Before I close the curtains, a pine tree across the lawn is still visible thru the window. Conversely, a bird roosting in the pine could see the light fixture I have just turned on. Most of the light that my fixture throws toward the window goes right thru the glass, harmless and unharmed. My fist could not do that.
It gets better.
Some of the light that hits the window is reflected back. I see my fixture as a ghostly sphere, apparently hovering between me and the pine. Hmmm. Consider a single photon among the zillions that whiz from my fixture toward the window. How does it decide whether to continue on toward the pine or bounce back toward me?
I know. Photons are mindless particles that do not decide anything. They just do whatever a divinely perfect knowledge of physics would say they do, and a humanly possible imperfect knowledge of physics is rather good at saying what big groups of them do.
By far the best current human knowledge says that what a single photon does is unpredictable. Not just unpredictable because we do not know all the details about the laws of nature or how the photon is moving or what is in the glass where the photon hits it. Not just unpredictable because exact calculations are not feasible. Intrinsically unpredictable! On a photon-by-photon basis, even divinely perfect knowledge of the rules and the current situation does not determine what will happen in the next picosecond. Even God must wait and see.
Dunno whether I will succeed in posting more about intrinsic unpredictability and its consequences. (Don’t hold your breath.) Without wrangling equations, a great deal can be still be said about the quantum physics behind partially reflected light and its wider implications. See pages 173-176 of the excellent book Dice World by Brian Clegg (or web pages like the one U can visit by clicking here, if U do not have the book handy).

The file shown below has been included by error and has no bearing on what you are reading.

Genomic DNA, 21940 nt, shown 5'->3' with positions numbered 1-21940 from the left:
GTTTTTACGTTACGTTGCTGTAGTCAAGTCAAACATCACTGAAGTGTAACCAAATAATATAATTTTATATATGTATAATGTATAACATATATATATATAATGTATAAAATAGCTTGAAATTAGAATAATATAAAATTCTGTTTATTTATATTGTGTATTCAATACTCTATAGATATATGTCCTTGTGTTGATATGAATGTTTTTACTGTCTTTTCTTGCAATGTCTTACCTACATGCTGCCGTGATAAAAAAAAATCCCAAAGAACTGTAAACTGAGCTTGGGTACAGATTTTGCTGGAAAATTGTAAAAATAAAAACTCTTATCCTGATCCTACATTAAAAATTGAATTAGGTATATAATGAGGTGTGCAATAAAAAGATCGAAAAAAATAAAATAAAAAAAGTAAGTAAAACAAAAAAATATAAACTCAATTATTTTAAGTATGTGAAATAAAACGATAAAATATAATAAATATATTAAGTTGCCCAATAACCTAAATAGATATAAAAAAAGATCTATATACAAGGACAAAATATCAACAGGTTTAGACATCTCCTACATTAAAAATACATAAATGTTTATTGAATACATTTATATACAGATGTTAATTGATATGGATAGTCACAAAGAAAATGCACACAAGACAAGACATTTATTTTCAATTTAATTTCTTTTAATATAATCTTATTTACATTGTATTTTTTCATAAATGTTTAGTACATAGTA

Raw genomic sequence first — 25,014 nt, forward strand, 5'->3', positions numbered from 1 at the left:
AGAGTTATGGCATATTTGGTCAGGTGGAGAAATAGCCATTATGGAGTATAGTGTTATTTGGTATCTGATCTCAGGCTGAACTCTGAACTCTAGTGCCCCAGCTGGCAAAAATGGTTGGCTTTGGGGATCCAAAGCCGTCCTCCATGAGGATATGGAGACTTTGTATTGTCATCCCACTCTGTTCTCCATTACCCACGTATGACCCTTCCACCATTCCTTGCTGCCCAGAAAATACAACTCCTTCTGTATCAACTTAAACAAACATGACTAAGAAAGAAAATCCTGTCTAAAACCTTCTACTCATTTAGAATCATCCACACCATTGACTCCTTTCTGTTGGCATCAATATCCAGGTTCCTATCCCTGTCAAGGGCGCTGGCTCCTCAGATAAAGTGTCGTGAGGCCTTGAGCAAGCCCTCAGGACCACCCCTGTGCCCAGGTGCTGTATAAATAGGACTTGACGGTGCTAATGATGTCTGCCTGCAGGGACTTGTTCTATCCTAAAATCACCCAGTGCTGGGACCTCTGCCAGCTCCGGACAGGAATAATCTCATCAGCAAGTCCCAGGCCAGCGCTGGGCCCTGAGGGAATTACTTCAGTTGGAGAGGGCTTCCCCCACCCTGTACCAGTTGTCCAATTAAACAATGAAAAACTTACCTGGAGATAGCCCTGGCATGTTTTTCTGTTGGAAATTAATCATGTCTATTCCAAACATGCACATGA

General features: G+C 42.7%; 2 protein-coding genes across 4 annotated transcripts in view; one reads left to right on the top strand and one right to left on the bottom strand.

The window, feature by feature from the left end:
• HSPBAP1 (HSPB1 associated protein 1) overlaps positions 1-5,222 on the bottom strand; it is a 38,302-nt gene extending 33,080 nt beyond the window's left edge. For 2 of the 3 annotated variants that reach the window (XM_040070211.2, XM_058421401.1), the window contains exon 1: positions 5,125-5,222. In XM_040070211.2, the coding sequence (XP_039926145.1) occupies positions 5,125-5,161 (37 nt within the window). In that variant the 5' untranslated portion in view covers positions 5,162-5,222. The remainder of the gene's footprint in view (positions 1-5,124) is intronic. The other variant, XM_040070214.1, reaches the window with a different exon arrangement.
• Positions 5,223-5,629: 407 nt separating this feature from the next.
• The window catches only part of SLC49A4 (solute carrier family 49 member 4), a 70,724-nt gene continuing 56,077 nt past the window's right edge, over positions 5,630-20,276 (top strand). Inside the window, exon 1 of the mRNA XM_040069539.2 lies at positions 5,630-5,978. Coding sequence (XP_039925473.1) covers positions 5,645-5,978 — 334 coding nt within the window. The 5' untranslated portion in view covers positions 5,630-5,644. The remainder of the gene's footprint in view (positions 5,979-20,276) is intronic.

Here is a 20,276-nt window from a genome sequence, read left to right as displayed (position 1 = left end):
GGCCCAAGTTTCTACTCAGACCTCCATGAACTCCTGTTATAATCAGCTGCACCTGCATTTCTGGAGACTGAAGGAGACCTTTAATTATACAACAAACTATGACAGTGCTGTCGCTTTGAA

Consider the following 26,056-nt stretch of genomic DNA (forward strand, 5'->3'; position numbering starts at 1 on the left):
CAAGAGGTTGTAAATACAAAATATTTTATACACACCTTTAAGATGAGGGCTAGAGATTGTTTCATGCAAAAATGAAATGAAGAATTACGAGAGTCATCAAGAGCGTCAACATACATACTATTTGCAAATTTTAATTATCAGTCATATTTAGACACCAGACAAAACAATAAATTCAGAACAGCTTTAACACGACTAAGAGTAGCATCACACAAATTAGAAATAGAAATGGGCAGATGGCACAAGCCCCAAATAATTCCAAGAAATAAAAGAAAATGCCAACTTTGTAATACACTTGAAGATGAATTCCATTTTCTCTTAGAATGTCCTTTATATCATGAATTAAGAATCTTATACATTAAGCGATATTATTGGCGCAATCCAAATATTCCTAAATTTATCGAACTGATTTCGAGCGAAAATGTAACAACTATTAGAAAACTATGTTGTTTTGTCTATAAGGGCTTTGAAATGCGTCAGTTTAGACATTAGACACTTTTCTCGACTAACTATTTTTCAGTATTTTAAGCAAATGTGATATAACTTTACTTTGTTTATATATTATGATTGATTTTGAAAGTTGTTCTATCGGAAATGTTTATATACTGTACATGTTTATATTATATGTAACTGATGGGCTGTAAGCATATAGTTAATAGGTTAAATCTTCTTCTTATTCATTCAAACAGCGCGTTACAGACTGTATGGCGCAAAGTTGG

Taught myself a crash course in digital photo manipulation to respond to
by posting how Plato bounced back from an encounter with intellectual ancestors of Karl Popper. Hope I did not flunk.
Plato woke up with a nasty hangover after a symposium that had gone badly for him. Some new sophists who called themselves “natural philosophers” had come to Athens, and the kind of philosophizing they advocated was anything but natural to Plato.
The new sophists spoke about “observations” and “conjectures” and “predictions” rather than abstract reasoning about perfect ideal forms. Plato could tolerate his student Aristotle’s interest in easy casual observations and simple inferences from them, but the new sophists were different. They wanted to measure minute details of how the shadows on the walls of Plato’s metaphorical cave flickered. They would consider anything imaginable as a candidate for “explaining” their observations, even things so fanciful that Homer would never have dared to sing of Odysseus encountering them on his way back to Ithaca.